Secondly, many enterprises have misunderstood the loan application or are confused about how to implement it correctly, for example, the power of attorney is not understood as when the legal representative of the enterprises authorizing the employee to proceed loan application, but rather as: (i) the power of attorney of the head office’s director authorizing the branch’s director if the enterprise’ branches are located in many locations; or (ii) Resolution of the members’ council for multi-members limited liability companies; or (iii) Resolution of the Board of Directors for joint-stock company on the loan plan on production, business recovery and the persons carrying out the loan procedures for enterprises. Regarding the plan on production, business recovery, there is no specific instructions as to whether enterprises shall formulate a monthly plan to convince VBSP of the ability to repay the loan or a long-term plan for the long-term recovery plan of enterprises. It can be seen that this procedure is still quite mechanical and inflexible as the recovery of production and business cannot be done within a short period of time.

In addition to the difficulties in loan application, there are many other barriers in carrying out the procedures, specifically, the step that enterprises shall request for a confirmation of the list of employees participating in social insurance from local social insurance authority. Currently, not only support policies for enterprises but policies for employees are also a hot topic, thereby leading to an overload for local labour management authorities, especially the social insurance one. As the main function & task of these authorities is to resolve employees’ benefits and interests, thus, they would prioritise handling employee-related documents, which means that enterprises might be rejected or shall wait to receive their confirmation. In addition to the overload reason, human resources at State administrative authorities are currently also a problem, although the unpredictable Covid-19 pandemic has invisibly accelerated the digital transformation process. The State has also oriented the development of digital transformation of the industry according to Decision No. 942/QD-TTg and Plan No.2402/KH-BHXH 2021, administrative procedures are gradually transforming from offline to online, for example, besides applying directly at the social insurance authority and VBSP where the enterprises are located, this loan procedure can be submitted online at the National Public Service Portal website: However, it seems that digital utilities only limit at the submission step, while completing the application for approval is still inadequate, which causes lack of faith in the effectiveness of the support policy.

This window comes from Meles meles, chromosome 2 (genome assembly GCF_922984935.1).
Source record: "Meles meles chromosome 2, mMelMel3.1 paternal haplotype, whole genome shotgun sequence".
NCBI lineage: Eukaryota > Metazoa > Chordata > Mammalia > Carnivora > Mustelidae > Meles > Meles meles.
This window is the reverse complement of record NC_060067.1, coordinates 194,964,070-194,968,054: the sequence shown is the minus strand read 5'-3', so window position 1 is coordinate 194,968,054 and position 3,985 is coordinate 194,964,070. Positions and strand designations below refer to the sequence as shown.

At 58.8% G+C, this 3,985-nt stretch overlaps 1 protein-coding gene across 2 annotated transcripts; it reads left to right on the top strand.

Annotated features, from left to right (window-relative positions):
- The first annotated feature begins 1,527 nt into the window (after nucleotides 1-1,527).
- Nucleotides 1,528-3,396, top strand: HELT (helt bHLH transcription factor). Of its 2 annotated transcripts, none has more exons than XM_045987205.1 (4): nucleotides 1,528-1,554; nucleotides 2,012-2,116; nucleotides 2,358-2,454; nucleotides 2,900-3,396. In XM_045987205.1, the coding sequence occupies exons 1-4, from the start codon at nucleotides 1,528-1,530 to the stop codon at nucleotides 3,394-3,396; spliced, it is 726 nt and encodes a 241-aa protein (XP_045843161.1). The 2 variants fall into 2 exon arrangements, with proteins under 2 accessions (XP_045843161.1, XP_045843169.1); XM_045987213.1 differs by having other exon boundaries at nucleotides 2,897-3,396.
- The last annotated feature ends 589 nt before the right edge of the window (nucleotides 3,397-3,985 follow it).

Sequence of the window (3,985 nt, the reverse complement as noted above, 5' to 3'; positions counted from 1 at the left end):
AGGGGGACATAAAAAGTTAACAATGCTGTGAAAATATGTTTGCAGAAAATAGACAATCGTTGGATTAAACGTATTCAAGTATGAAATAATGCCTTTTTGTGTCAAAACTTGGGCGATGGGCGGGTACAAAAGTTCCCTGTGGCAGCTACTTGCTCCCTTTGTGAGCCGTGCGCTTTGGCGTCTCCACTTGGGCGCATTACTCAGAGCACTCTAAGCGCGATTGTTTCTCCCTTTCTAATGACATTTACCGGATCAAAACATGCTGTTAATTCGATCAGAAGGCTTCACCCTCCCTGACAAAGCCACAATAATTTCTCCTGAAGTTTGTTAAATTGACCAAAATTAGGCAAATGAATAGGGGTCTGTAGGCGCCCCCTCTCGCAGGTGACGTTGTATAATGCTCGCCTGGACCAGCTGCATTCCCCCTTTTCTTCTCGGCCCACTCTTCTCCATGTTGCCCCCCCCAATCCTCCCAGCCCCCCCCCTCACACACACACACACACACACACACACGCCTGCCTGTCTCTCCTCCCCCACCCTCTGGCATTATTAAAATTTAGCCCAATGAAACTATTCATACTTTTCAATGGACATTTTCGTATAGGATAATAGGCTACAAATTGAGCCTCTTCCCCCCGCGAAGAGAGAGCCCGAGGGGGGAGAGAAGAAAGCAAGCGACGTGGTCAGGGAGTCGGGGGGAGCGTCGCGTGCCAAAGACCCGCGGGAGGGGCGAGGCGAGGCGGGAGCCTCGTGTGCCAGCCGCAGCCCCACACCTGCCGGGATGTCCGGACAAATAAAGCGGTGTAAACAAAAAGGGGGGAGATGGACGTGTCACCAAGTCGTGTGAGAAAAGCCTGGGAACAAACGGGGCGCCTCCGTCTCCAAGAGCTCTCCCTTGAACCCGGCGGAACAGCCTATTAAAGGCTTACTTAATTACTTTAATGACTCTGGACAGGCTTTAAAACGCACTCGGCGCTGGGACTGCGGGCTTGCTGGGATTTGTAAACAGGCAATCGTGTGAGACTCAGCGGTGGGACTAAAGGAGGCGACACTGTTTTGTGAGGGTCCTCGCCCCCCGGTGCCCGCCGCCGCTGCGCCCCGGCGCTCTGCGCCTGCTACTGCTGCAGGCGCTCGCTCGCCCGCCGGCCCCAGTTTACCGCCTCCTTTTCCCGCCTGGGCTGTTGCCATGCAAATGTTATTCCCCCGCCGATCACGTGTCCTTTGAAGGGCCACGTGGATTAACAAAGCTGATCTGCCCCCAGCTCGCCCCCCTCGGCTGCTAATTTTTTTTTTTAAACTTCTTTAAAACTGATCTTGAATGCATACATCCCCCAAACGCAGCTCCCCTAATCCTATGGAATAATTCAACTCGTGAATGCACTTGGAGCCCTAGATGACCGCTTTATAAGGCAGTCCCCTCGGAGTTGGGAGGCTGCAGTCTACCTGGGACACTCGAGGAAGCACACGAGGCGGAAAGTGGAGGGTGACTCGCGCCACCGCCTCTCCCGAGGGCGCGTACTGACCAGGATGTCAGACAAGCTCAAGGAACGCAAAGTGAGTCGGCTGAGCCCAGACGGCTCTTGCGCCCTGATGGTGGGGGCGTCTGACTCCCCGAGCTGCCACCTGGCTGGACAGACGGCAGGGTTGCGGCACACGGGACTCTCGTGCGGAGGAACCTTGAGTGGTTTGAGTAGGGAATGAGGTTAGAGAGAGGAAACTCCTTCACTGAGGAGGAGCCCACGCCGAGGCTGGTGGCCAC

Lastly, the entire loan application process in the following times[6] remains the same as the first time, which means that this process will be repeated and will not be simplified at the approval stage for each following monthWith such an cumbersome and challenging process above, enterprises shall have the dossier completed before 25 March 2022, even though they have only been allowed to reopen since October 2021 and the maximum loan term is only 03 months. It seems that the support policy has posed more challenges for enterprises when they are struggling to manage financial resources to recover production and business.


Long-term social distancing has caused severe loss to enterprises in general, and enterprises in the service industry in particular. Even when social distancing ends, economic activity gradually recovers, and enterprises are allowed to resume operations again, their operations cannot be stabilized instantly, but require a reasonable period to adapt to the “new normal”.Difficulties continue to challenge enterprises when they have to deal with other new problems, such as supply chain disruptions, increase in input costs, shortage of raw materials, leading to an increase in the cost of products and services while market demand decreases, the difficulty in goods circulation when the transportation between localities could not get through, enterprises have to bear new costs incurred for the prevention and control of the pandemic, the cost of goods storage, etc.In addition, the fourth quarter of 2021 is also a tough time for enterprises due to salary increase and bonus review for retention to prepare for the incoming growth in 2022. It can be seen that there are many financial and cash-flow problems that are surrounding and becoming a heavy burden on enterprises, especially small and medium-sized enterprises that have been exhausted after 04 months of social distancing with too many fixed costs to be paid but the revenue is almost zero.

In fact, the support policies from the Government are not the only option that enterprises expect when they have been struggling to cope since the first outbreak of the pandemic although these policies supporting enterprises’ cash flow have been promptly issued.The main reason was several barriers in terms of administrative processes resulting in delayed implementation.Over time, when it comes beyond endurance, as mentioned above, enterprises have to pump money in order to remain operation, even at a minimum capacity. It is sooner or later that enterprises are forced to leave the market since the right time “to be saved” has passed. When the aim removing difficulty in cash flow for enterprises is unable to achieve, it is the stituation that Government shall bear the burden at the end. Therefore, in order for enterprises to strengthen their faith and be able to access the support policies, keep standing side by side with the Government in the fight against the unending Covid-19 pandemic, the authorities need to review, re-evaluate the effectiveness of support policies and simplify administrative procedures so that policies can be swiftly implemented and put into practice.

[1] Article 38 of Decision 23/2021/QD-TTg guiding Decree 68/NQ-CP

[2] Article 468.1 of the Civil Code 2015

[3] Article 40 of Decision 23/2021/QD-TTg and Guideline 6199/HD-NHCS of VBSP

[4] Clause 7 of Guidelines 6199/HD-NHCS

[5] Official Letter 2157/BHXH-TST

[6] Point 10.3.2 Clause 1 Guidance 6199/HD-NHCS